There is no evidence that Fanny Kemble appeared in Ayrshire.  It is known that Fanny Kemble appeared in Edinburgh and Glasgow in the summer of 1830, prior to appearances in Dublin and Cork.  It is also known that Fanny Kemble appeared in Greenock.


Fanny Kemble 1834 by Thomas Sully      magnify    [Image in the public domain.]

Charles Kean, 1811 - 1868

Charles John Kean was born at Waterford, Ireland, the son of the actor Edmund Kean and the actress Mary Chambers.

Charles Kean was educated at Worplesdon, Greenford and Eton College, where he remained three years. In 1827, he was offered a cadetship in the East India Company's service, which he was prepared to accept if his father would settle an income of £400 on his estranged mother. The elder Kean refused to do this, so young Kean declined the cadetship in favour of the stage.

Charles Kean made his first appearance at Drury Lane on 1 October 1827 as Norval in Home's Douglas.   In 1828, after failing to achieve popularity in London, he left for for the provinces. At Glasgow, in October that year, father and son acted together in Arnold Payne's Brutus, the elder Kean in the title-part and his son as Titus.

After a successful visit to the United States in 1830, he appeared in 1833 at Covent Garden as Sir Edmund Mortimer in Colman's The Iron Chest.  In March that year, he was playing Iago to his father's Othello when the older Kean collapsed on stage.  Initially, Charles Kean had limited success in London and soon returned to the provinces.   However, in January 1838, he was at Drury Lane, playing Hamlet with a success which gave him a place among the principal tragedians of his time. He married the actress Ellen Tree (1805-1880) on 25 January 1842, and paid a second visit to America with her from 1845 to 1847.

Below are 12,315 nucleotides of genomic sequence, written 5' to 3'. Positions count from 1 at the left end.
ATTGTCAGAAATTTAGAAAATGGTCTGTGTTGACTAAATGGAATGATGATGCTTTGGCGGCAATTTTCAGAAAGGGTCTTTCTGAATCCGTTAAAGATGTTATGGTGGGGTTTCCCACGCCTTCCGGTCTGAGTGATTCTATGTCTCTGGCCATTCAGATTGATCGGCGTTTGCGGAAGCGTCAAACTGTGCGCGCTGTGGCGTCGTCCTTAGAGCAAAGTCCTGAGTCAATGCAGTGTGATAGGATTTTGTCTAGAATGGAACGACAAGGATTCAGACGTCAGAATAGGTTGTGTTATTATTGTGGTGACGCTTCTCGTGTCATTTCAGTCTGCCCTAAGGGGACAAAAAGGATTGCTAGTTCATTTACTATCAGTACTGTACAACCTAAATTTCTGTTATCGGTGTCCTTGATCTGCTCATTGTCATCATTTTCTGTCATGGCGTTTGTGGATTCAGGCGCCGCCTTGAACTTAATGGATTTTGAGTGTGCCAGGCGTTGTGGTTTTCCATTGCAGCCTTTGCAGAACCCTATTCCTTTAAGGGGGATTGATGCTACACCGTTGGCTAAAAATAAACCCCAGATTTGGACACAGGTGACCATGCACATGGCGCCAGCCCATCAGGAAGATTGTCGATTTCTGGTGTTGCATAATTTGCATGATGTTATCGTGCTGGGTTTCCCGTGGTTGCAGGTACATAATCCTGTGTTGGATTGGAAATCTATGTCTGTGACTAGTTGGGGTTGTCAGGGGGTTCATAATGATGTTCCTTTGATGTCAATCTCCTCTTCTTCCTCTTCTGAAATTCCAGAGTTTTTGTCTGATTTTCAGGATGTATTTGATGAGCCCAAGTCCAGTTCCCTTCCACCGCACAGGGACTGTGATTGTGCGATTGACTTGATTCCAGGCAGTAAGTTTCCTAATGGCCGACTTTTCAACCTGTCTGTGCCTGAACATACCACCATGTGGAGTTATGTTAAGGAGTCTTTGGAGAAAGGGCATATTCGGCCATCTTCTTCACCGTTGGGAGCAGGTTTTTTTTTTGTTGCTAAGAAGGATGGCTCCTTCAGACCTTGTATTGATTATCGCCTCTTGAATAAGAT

Following his final 'tour round the world', Kean returned to Britain in 1866, his health broken.  He died in London on 22 January 1868 at the age of 57. He is buried at Horndean, Hampshire.

[Based on material in the Encyclopædia Britannica, Eleventh Edition, a publication now in the public domain.]

Links with Ayrshire:

No links with Ayrshire have been identified (at this time).


Charles Kean
Charles Kean as Hamlet (ca.1838).   magnify     [Image in the public domain.]

Helena Saville Faucit,  1817 - 1898

The daughter of John Saville Faucit and Harriet Elizabeth Saville, both actors, Faucit was born in London.  With her elder sister Harriet, she was trained for the stage by her step-uncle, Percy Farren, appearing as Juliet at a small theatre in Richmond in 1833. Her performance was praised by critics of The Athenaeum, but Farren delayed her professional debut to give her further training.

In January 1836, Faucit's first professional appearance was as Julia in James Sheridan Knowles's The Hunchback at Covent Garden. She was hailed as one of the leading actresses in London, helping to fill the void left by the retirement of Fanny Kemble in 1834. In the same season she played Belvidera in Otway's Venice Preserv'd, and Margaret in Joanna Baillie's The Separation.  A firm favourite with playgoers, she was given a three-year contract at Covent Garden.

In 1837, Faucit played numerous Shakespearean roles, among them Juliet, Imogen (Cymbeline), Hermione (The Winter's Tale), and Beatrice (Much Ado About Nothing), alongside both Macready, who had joined the company in 1836, and Charles Kemble. Her non-Shakespearean roles during the three years at Covent Garden included the female leads in Lytton's Duchess de la Vallikre, Lady of Lyons, Richelieu, The Sea Captain, and Money, in Robert Browning's Strafford, and in Knowles's Woman's Wit.